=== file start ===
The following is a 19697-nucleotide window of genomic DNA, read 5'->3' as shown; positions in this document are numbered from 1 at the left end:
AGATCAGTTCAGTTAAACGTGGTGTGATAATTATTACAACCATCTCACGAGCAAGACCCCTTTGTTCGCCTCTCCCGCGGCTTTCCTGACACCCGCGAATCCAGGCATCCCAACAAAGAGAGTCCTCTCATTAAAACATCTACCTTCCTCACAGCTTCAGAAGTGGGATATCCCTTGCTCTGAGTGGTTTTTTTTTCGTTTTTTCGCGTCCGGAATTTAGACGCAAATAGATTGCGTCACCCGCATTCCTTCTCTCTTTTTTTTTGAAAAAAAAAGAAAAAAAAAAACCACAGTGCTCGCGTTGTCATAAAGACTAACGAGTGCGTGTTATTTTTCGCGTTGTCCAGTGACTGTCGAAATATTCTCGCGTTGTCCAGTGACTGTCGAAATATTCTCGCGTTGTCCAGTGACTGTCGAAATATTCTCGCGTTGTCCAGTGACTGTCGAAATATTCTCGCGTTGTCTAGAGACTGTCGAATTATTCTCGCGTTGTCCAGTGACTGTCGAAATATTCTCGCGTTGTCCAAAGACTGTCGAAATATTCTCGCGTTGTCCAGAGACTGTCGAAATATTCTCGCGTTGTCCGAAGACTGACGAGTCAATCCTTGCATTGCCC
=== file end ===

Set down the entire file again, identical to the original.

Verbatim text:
The following is a 19697-nucleotide window of genomic DNA, read 5'->3' as shown; positions in this document are numbered from 1 at the left end:
AGATCAGTTCAGTTAAACGTGGTGTGATAATTATTACAACCATCTCACGAGCAAGACCCCTTTGTTCGCCTCTCCCGCGGCTTTCCTGACACCCGCGAATCCAGGCATCCCAACAAAGAGAGTCCTCTCATTAAAACATCTACCTTCCTCACAGCTTCAGAAGTGGGATATCCCTTGCTCTGAGTGGTTTTTTTTTCGTTTTTTCGCGTCCGGAATTTAGACGCAAATAGATTGCGTCACCCGCATTCCTTCTCTCTTTTTTTTTGAAAAAAAAAGAAAAAAAAAAACCACAGTGCTCGCGTTGTCATAAAGACTAACGAGTGCGTGTTATTTTTCGCGTTGTCCAGTGACTGTCGAAATATTCTCGCGTTGTCCAGTGACTGTCGAAATATTCTCGCGTTGTCCAGTGACTGTCGAAATATTCTCGCGTTGTCCAGTGACTGTCGAAATATTCTCGCGTTGTCTAGAGACTGTCGAATTATTCTCGCGTTGTCCAGTGACTGTCGAAATATTCTCGCGTTGTCCAAAGACTGTCGAAATATTCTCGCGTTGTCCAGAGACTGTCGAAATATTCTCGCGTTGTCCGAAGACTGACGAGTCAATCCTTGCATTGCCC